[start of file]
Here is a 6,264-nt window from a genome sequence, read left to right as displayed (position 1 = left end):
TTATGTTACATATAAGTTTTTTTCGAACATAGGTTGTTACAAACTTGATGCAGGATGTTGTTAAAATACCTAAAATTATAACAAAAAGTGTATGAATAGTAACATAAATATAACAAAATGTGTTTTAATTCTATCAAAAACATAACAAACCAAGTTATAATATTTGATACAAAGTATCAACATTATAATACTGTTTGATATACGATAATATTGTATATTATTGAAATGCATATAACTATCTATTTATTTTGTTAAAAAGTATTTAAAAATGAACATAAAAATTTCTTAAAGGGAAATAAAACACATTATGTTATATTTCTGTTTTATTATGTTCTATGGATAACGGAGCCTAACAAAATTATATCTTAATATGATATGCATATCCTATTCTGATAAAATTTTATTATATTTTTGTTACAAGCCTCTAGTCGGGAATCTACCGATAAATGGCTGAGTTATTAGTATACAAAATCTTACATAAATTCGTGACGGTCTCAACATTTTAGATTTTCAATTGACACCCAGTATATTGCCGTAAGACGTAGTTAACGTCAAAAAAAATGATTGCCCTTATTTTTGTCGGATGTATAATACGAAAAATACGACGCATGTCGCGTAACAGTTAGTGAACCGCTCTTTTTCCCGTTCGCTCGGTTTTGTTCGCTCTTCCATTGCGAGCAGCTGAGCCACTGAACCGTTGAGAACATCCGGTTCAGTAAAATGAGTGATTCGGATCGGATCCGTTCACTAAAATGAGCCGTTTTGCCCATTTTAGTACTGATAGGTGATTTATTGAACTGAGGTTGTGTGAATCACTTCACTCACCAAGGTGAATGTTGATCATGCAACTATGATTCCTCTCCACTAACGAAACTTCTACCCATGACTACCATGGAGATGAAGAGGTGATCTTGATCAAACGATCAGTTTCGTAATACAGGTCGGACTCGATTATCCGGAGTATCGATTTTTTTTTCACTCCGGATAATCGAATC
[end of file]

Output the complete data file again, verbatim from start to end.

Here is a 6,264-nt window from a genome sequence, read left to right as displayed (position 1 = left end):
TTATGTTACATATAAGTTTTTTTCGAACATAGGTTGTTACAAACTTGATGCAGGATGTTGTTAAAATACCTAAAATTATAACAAAAAGTGTATGAATAGTAACATAAATATAACAAAATGTGTTTTAATTCTATCAAAAACATAACAAACCAAGTTATAATATTTGATACAAAGTATCAACATTATAATACTGTTTGATATACGATAATATTGTATATTATTGAAATGCATATAACTATCTATTTATTTTGTTAAAAAGTATTTAAAAATGAACATAAAAATTTCTTAAAGGGAAATAAAACACATTATGTTATATTTCTGTTTTATTATGTTCTATGGATAACGGAGCCTAACAAAATTATATCTTAATATGATATGCATATCCTATTCTGATAAAATTTTATTATATTTTTGTTACAAGCCTCTAGTCGGGAATCTACCGATAAATGGCTGAGTTATTAGTATACAAAATCTTACATAAATTCGTGACGGTCTCAACATTTTAGATTTTCAATTGACACCCAGTATATTGCCGTAAGACGTAGTTAACGTCAAAAAAAATGATTGCCCTTATTTTTGTCGGATGTATAATACGAAAAATACGACGCATGTCGCGTAACAGTTAGTGAACCGCTCTTTTTCCCGTTCGCTCGGTTTTGTTCGCTCTTCCATTGCGAGCAGCTGAGCCACTGAACCGTTGAGAACATCCGGTTCAGTAAAATGAGTGATTCGGATCGGATCCGTTCACTAAAATGAGCCGTTTTGCCCATTTTAGTACTGATAGGTGATTTATTGAACTGAGGTTGTGTGAATCACTTCACTCACCAAGGTGAATGTTGATCATGCAACTATGATTCCTCTCCACTAACGAAACTTCTACCCATGACTACCATGGAGATGAAGAGGTGATCTTGATCAAACGATCAGTTTCGTAATACAGGTCGGACTCGATTATCCGGAGTATCGATTTTTTTTTCACTCCGGATAATCGAATC